Natan Sharansky’s Fourth of July, and His Long Road to Freedom

On July 4, 1974, Natan (then Anatoly) Sharansky—who had spent the previous fifteen days in a Soviet prison—married Avital (then Natalia Stieglitz) in Moscow. The next day, Avital departed for Israel, but Natan was denied permission to leave the country and scant years later would be arrested on fictitious charges of espionage. It was not until 1986 that he was released, thanks to sustained pressure on the Soviet government from President Reagan, various members of Congress, and the American Jewish community. In a powerful interview with David Samuels, Sharansky describes his role in the refusenik movement and his wife’s activism during his imprisonment. He begins by explaining how he formed his sense of Jewish identity:

Create a free account to continue reading

Welcome to Mosaic

Create a free account to continue reading and you'll get two months of unlimited access to the best in Jewish thought, culture, and politics

Register

Create a free account to continue reading

Welcome to Mosaic

Create a free account to continue reading and you'll get two months of unlimited access to the best in Jewish thought, culture, and politics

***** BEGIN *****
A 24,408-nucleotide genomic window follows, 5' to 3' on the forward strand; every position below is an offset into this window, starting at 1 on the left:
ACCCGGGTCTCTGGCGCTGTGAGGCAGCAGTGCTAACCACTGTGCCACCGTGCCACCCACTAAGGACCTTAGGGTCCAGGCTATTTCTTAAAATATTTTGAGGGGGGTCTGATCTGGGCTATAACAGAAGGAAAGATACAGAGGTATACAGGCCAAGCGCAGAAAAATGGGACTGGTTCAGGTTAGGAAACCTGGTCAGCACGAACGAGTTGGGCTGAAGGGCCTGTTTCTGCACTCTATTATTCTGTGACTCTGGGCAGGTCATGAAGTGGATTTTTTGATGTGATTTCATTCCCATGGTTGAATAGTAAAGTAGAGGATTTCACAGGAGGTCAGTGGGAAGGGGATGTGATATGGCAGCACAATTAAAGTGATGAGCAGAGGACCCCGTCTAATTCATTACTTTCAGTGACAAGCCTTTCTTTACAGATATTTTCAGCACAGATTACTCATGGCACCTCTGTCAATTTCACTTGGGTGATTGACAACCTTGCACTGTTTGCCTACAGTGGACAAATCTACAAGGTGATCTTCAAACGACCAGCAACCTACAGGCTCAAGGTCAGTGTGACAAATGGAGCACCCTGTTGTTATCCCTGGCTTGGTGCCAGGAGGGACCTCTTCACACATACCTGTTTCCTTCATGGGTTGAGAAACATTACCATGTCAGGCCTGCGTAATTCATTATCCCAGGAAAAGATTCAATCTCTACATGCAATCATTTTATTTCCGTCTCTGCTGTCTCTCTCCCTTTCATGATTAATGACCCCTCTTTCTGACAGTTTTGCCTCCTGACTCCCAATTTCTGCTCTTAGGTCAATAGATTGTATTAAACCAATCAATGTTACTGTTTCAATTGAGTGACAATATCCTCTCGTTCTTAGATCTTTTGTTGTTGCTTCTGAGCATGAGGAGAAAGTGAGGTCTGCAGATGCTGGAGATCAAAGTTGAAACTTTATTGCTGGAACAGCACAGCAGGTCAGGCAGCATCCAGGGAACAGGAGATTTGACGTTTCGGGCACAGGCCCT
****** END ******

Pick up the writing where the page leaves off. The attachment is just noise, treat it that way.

Register

Read more at Tablet

More about: Avital Sharansky, History & Ideas, Natan Sharansky, Refuseniks, Ronald Reagan, Six-Day War, Soviet Jewry

In Yemen, Iran Is Preparing for Its Next War with Israel

Sept. 20 2021

In the past few weeks, Houthi rebels backed by Iran have escalated their attacks on Saudi and Emirati positions in Yemen. On September 4, they also launched multiple ballistic-missile and drone attacks on several Aramco facilities within Saudi Arabia. The U.S. removed some of its anti-missile batteries from Saudi Arabia a week later, rendering the kingdom even more vulnerable. The Houthis—who mark every missile and drone launch by chanting their slogan, “God is great, death to America, death to Israel, curse the Jews, and victory for Islam!”—are part of the network of militias and proxy groups Tehran dubs the “axis of resistance,” which also operate in Iraq, Syria, Lebanon, and the Gaza Strip. Michael Segall writes:

Create a free account to continue reading

Welcome to Mosaic

Create a free account to continue reading and you'll get two months of unlimited access to the best in Jewish thought, culture, and politics

Register

Create a free account to continue reading

Welcome to Mosaic

Create a free account to continue reading and you'll get two months of unlimited access to the best in Jewish thought, culture, and politics

Register

Read more at Jerusalem Center for Public Affairs

More about: Gaza Strip, Hizballah, Iran, Israeli Security, Saudi Arabia, Yemen